So the photos will be great and its a great camera, you’ve read other reviews so I won’t duplicate what you have already read but one thing you may not have read is about the video. All the makers have got dslr right. No pups in sight, but video is a relatively new feature and Sony have tbh been leading the way. This camera sets to rectify that by having autofocus. A lot of places on the net, say it’s not needed, you should be using manual focus. Nonsense. Manual focus is ok at times but can be a pain. Filming your dog on the beach for example..The autofocus on the t4i is actually pretty good. Not as good as a camcorder but pretty good. The slowest part is for it to get going. But when it’s locked on its sound. Well worth having. So thats sorted right..err no, not really. This is the 650d ‘s killer feature. Trouble is, they left out the killer feature on the 600d. The 3x zoom with “no loss in quality”. So here is the choice if you are buying this for video.
if you want you’re 300mm zoom to be able to zoom to 900mm for filming sport or wildlife. It’s the t3i for you.
If you love the idea of autofocus (or hate the idea of doing it the old fashioned way) its the t4i for you.
In my opinion if you’re considering the other makes like Sony, it comes down to who makes the the lens you are likely to want. I know I have focused (blabbed on) about video but hey, there has been thousands of photo reviews already about iso , shutter speed etc etc. Nothing for me to add there!
So if you are considering using it for video here are a few “must have” things you will need to go with it.
Velbon DV7000 3-Section Ultra Heavy Duty Tripod with Geared Center Column, 2-Way Fluid Head and QB-6RL Quick Shoe, Max Height 64-inch, Supports 9.9 lbs
58mm HMC Ultraviolet UV(C) Haze Multicoated Filter Doesn’t have to be this particular one but hey..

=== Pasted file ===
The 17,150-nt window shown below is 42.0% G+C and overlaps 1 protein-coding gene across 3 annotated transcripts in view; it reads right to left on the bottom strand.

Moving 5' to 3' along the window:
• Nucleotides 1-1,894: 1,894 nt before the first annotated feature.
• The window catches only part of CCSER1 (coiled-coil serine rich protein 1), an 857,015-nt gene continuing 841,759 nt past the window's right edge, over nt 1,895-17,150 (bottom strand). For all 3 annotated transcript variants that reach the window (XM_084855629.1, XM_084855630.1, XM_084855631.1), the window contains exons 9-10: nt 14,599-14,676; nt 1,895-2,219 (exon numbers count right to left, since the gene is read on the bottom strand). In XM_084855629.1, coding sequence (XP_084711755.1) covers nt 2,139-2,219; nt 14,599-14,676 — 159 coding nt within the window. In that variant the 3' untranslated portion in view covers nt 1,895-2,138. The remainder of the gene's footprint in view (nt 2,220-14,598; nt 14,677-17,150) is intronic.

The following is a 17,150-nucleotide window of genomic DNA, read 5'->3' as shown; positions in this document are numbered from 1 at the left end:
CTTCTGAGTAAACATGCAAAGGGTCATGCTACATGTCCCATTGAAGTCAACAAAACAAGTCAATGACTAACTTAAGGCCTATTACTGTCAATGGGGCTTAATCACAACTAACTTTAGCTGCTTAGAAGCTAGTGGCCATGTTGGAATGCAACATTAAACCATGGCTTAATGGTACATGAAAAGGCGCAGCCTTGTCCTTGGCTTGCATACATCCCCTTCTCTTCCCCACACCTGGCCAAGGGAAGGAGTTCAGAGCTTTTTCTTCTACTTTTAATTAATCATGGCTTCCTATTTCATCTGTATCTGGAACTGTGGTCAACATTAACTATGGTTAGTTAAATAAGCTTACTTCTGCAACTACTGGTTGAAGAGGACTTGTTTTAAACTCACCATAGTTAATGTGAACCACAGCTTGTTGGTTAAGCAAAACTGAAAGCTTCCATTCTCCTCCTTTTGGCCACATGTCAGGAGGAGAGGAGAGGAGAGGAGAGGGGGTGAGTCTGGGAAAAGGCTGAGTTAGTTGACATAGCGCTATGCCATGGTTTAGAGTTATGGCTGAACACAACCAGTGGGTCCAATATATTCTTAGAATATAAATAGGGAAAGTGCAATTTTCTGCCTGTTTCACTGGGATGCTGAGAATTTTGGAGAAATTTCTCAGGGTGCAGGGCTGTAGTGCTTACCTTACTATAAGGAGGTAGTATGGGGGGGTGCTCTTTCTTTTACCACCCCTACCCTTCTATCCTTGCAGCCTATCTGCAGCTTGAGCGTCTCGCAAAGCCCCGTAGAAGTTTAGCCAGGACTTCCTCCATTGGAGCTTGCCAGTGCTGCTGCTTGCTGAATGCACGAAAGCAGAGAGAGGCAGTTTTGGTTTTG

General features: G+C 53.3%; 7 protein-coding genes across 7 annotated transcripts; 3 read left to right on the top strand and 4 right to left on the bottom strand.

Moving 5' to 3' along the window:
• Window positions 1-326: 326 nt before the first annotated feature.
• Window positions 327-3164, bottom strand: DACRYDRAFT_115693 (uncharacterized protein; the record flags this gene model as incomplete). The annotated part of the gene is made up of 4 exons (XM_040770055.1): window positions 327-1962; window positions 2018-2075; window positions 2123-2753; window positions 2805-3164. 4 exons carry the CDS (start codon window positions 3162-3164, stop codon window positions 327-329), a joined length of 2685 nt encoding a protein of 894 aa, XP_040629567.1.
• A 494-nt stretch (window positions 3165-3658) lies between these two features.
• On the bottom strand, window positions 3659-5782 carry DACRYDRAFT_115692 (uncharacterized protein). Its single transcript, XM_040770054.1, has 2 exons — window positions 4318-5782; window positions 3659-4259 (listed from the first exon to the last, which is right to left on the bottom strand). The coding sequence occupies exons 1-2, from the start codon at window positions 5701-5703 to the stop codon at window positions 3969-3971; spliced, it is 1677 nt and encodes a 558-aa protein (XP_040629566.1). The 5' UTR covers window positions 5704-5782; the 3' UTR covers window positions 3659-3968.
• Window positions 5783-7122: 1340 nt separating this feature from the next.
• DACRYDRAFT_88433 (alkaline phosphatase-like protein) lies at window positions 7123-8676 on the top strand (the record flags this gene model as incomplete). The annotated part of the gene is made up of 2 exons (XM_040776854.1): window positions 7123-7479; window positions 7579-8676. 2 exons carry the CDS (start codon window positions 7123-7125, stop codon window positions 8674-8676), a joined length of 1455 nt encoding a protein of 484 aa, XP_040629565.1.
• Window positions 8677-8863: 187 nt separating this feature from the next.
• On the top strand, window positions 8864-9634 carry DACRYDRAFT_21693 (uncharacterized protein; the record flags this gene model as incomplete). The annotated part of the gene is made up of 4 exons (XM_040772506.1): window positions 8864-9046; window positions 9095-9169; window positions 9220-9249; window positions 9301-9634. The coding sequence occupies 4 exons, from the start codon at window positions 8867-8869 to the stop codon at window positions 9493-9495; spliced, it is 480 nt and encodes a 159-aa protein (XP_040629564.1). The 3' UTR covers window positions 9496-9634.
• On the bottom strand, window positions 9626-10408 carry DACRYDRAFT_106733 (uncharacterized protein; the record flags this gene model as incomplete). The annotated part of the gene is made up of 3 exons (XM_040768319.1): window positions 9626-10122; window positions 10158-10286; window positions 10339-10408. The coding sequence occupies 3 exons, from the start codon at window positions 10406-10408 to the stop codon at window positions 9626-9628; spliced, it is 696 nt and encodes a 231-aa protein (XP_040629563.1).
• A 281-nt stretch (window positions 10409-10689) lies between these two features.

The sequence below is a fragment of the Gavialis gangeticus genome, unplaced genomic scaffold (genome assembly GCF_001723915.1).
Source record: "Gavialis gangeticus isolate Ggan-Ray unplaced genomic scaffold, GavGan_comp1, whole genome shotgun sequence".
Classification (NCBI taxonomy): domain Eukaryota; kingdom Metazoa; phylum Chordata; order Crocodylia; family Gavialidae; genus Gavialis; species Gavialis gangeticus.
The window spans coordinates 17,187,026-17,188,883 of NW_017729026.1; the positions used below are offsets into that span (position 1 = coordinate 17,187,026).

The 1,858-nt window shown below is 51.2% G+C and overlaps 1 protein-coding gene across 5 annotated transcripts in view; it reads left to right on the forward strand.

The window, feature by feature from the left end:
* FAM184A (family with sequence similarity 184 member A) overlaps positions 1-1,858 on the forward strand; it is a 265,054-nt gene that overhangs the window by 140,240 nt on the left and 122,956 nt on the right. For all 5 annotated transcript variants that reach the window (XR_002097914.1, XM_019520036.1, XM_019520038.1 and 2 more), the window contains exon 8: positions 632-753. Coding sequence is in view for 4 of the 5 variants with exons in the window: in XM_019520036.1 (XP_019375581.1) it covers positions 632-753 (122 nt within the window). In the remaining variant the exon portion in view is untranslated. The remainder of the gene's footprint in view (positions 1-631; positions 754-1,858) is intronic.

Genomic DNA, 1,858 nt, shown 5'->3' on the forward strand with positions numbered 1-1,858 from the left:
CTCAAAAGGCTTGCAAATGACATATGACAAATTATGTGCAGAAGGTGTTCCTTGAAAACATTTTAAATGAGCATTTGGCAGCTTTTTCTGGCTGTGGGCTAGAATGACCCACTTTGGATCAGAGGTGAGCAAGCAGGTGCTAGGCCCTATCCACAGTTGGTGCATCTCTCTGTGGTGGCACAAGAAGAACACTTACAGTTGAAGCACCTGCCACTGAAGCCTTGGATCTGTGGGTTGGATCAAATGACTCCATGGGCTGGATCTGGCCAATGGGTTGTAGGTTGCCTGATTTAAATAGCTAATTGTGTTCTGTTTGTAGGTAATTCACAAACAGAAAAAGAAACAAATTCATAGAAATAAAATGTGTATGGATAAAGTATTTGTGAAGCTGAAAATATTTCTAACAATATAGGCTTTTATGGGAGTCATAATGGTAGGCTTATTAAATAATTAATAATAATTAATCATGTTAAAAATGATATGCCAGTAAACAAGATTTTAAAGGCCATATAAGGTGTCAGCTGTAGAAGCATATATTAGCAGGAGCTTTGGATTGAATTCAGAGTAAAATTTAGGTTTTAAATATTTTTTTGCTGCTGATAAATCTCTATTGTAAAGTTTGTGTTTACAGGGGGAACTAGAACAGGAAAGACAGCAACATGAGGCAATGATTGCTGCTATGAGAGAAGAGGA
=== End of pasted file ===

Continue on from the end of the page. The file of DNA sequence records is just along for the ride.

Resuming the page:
Oh and the one that should have gone top of my list
Make better videos with your dslr or camcorder (gives details of the counter intuitive settings that actually work best 🙂 )
So now I have spent ten minutes typing away, telling you how I like the t4i for video (I do) do me a little favour and click that you find this helpful. Unless you don’t. Either way you will enjoy this camera but do consider the little brother the t3i also. We live in good times to take photos as there are so many great cameras and this is definitely one of them. One more thing I forgot to mention (and yes it is regarding the video) is that to get great video you need to use the right settings in the menu. Unfortunately these are counter intuitive and if you don’t use them you may be under whelmed. If anyone wants them, comment and I will try to post a link
Features of this product
- 18MP APS-C “Hybrid CMOS” sensor
- 5 frames per second continuous shooting
- 9-point AF system, all cross-type
- ISO 100-12800, expandable to 25600
- 1080p HD video recording
- 3.0 inch articulated touch sensitive LCD with 1,040,000 dots
- 14-bit DIGIC 5 processor
- Built-in stereo microphone as well as external microphone input
Digital slrs are usually larger than Prosumer cameras. However, Digital slrs in many cases are equipped with a convenient hand grip which makes it possible and easier for you to hold your camera when using a heavy lens. DSLRs include larger sensor hence enabling you to catch larger objects. The sensor also uses a low-noise sensor technology so the images produced are clearer. Due to the large sensor size, the cost is generally expensive.
All of that we have shared above is all you need to understand about this product. Today, you can decide whether it be a right product which you really need or certainly not. Still, the decision continues to be on your hand since we only can give you to information and recommendation to your best choice. For the biggest thing for you, price would not be a problem especially if the product is really suitable for your need. We also have much more articles or reviews regarding to similar products which is often suitable for you to generate a comparison. You can explore and ensure that what your right decision is. We hope that is to be fruitful for you. Have a wonderful day all and a bunch of thanks for stopping by and reading our write-up.